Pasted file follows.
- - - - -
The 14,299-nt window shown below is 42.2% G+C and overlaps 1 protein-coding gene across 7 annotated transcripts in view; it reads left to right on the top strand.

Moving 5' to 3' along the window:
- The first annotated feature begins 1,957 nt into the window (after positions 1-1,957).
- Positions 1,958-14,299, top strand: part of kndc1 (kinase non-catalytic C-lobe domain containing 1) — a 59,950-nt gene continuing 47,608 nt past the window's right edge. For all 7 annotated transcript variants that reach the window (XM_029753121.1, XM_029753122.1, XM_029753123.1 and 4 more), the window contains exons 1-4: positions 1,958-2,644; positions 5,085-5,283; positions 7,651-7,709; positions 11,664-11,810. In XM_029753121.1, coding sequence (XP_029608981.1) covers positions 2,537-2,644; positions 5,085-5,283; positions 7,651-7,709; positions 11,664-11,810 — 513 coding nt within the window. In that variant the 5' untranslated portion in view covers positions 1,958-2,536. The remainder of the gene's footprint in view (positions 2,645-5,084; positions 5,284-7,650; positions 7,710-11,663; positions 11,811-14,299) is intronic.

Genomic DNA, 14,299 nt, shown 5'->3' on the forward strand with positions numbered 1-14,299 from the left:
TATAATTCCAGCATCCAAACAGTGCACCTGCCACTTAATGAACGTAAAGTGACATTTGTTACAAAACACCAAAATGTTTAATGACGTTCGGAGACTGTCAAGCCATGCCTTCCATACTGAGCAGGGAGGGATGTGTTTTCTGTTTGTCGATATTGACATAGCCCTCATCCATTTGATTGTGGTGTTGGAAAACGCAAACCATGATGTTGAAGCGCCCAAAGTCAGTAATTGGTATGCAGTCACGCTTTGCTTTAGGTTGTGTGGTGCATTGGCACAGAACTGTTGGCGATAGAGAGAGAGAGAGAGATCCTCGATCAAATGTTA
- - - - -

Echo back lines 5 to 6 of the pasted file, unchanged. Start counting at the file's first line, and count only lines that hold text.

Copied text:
Genomic DNA, 14,299 nt, shown 5'->3' on the forward strand with positions numbered 1-14,299 from the left:
TATAATTCCAGCATCCAAACAGTGCACCTGCCACTTAATGAACGTAAAGTGACATTTGTTACAAAACACCAAAATGTTTAATGACGTTCGGAGACTGTCAAGCCATGCCTTCCATACTGAGCAGGGAGGGATGTGTTTTCTGTTTGTCGATATTGACATAGCCCTCATCCATTTGATTGTGGTGTTGGAAAACGCAAACCATGATGTTGAAGCGCCCAAAGTCAGTAATTGGTATGCAGTCACGCTTTGCTTTAGGTTGTGTGGTGCATTGGCACAGAACTGTTGGCGATAGAGAGAGAGAGAGAGATCCTCGATCAAATGTTA